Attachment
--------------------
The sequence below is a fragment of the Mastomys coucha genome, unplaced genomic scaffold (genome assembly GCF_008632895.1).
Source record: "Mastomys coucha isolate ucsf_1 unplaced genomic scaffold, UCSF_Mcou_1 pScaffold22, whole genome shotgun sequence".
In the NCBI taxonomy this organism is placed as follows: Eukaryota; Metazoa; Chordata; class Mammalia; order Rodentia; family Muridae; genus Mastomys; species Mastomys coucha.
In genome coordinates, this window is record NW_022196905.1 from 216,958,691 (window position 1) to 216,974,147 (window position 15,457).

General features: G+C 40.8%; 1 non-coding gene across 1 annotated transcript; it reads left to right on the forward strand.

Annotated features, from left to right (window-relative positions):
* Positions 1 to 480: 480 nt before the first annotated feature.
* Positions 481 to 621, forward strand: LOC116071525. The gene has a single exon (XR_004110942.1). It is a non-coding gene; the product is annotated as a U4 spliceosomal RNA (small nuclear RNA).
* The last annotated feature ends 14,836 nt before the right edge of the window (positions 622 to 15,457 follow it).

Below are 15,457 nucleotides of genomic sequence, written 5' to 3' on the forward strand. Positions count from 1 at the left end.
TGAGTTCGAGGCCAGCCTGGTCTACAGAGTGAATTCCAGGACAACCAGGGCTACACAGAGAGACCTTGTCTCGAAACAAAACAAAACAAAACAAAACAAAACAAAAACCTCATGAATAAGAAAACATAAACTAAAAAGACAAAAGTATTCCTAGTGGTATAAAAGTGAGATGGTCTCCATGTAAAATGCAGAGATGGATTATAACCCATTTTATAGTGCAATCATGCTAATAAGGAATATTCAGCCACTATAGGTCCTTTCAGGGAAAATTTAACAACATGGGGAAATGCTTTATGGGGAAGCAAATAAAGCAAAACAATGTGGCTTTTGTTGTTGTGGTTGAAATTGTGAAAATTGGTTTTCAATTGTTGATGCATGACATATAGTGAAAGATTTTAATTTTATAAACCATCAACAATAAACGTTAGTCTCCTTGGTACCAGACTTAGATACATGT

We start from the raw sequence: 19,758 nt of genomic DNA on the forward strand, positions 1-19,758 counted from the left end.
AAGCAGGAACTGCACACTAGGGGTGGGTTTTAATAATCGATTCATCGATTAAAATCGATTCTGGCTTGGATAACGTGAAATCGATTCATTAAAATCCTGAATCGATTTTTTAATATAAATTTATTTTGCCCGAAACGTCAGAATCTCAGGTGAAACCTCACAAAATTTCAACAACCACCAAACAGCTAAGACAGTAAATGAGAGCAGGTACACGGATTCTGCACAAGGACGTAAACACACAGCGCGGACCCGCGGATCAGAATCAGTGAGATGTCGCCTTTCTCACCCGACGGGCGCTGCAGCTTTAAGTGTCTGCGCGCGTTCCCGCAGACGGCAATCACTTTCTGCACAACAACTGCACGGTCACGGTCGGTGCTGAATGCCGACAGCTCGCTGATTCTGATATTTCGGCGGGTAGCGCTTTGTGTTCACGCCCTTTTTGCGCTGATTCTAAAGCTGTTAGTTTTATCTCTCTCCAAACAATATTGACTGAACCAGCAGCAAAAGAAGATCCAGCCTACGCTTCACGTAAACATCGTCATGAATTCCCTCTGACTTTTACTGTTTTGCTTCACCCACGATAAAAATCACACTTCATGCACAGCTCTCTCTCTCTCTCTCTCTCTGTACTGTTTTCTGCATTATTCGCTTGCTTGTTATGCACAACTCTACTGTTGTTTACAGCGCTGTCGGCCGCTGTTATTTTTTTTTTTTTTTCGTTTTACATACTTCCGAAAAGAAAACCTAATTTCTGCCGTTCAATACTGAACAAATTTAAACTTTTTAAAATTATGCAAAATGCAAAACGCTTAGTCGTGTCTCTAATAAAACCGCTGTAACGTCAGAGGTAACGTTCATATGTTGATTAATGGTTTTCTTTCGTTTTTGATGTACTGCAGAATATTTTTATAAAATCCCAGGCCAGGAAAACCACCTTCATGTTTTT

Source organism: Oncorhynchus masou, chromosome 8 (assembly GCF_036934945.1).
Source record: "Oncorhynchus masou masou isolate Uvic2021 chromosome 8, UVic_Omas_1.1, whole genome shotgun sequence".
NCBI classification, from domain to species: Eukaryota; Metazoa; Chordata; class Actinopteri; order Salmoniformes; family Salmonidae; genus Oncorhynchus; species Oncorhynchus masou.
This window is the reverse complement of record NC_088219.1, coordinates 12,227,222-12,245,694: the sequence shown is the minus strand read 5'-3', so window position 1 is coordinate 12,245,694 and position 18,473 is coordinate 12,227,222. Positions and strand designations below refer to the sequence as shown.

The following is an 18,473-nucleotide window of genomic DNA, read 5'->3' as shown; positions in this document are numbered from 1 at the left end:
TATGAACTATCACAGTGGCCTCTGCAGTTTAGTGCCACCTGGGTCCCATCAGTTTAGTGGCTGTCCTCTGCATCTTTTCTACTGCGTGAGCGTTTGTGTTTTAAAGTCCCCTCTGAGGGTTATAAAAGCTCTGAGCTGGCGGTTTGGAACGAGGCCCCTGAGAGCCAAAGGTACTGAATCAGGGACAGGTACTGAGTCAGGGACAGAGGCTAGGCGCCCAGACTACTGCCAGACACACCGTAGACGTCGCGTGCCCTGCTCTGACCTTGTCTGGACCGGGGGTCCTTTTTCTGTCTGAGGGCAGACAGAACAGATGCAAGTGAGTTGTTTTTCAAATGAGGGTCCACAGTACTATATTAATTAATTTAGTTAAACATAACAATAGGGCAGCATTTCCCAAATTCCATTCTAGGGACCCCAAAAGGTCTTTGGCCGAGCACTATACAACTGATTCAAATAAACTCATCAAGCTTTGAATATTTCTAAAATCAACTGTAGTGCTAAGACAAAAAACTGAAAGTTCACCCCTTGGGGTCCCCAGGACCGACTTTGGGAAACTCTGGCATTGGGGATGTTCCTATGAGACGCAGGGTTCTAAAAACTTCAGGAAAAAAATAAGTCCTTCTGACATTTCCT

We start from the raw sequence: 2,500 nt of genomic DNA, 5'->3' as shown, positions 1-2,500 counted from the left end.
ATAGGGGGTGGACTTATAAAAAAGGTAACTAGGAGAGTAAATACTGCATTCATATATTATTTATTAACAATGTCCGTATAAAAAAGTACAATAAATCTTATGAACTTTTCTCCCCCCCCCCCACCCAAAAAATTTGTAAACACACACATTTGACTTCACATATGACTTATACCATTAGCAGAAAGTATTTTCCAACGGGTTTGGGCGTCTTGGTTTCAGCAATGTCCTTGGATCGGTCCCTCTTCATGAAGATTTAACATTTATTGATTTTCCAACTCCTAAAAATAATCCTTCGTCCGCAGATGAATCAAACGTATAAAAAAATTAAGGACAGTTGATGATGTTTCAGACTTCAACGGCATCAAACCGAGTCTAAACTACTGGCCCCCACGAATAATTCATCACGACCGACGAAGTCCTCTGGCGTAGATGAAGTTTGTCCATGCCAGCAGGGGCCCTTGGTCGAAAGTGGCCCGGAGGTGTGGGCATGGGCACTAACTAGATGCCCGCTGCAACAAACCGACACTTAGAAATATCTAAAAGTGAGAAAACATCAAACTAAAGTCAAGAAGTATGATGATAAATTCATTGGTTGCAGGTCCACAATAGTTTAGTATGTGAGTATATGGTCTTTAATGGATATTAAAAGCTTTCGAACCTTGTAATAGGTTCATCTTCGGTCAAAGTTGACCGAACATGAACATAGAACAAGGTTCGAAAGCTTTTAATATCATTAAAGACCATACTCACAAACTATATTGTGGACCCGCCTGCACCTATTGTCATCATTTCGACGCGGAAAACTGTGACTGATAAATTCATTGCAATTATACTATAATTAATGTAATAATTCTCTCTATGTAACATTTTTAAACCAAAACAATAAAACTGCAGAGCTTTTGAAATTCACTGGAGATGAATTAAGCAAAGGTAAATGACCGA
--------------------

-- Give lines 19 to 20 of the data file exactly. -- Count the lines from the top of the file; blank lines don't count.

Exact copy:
TATGAACTATCACAGTGGCCTCTGCAGTTTAGTGCCACCTGGGTCCCATCAGTTTAGTGGCTGTCCTCTGCATCTTTTCTACTGCGTGAGCGTTTGTGTTTTAAAGTCCCCTCTGAGGGTTATAAAAGCTCTGAGCTGGCGGTTTGGAACGAGGCCCCTGAGAGCCAAAGGTACTGAATCAGGGACAGGTACTGAGTCAGGGACAGAGGCTAGGCGCCCAGACTACTGCCAGACACACCGTAGACGTCGCGTGCCCTGCTCTGACCTTGTCTGGACCGGGGGTCCTTTTTCTGTCTGAGGGCAGACAGAACAGATGCAAGTGAGTTGTTTTTCAAATGAGGGTCCACAGTACTATATTAATTAATTTAGTTAAACATAACAATAGGGCAGCATTTCCCAAATTCCATTCTAGGGACCCCAAAAGGTCTTTGGCCGAGCACTATACAACTGATTCAAATAAACTCATCAAGCTTTGAATATTTCTAAAATCAACTGTAGTGCTAAGACAAAAAACTGAAAGTTCACCCCTTGGGGTCCCCAGGACCGACTTTGGGAAACTCTGGCATTGGGGATGTTCCTATGAGACGCAGGGTTCTAAAAACTTCAGGAAAAAAATAAGTCCTTCTGACATTTCCT

We start from the raw sequence: 2,500 nt of genomic DNA, 5'->3' as shown, positions 1-2,500 counted from the left end.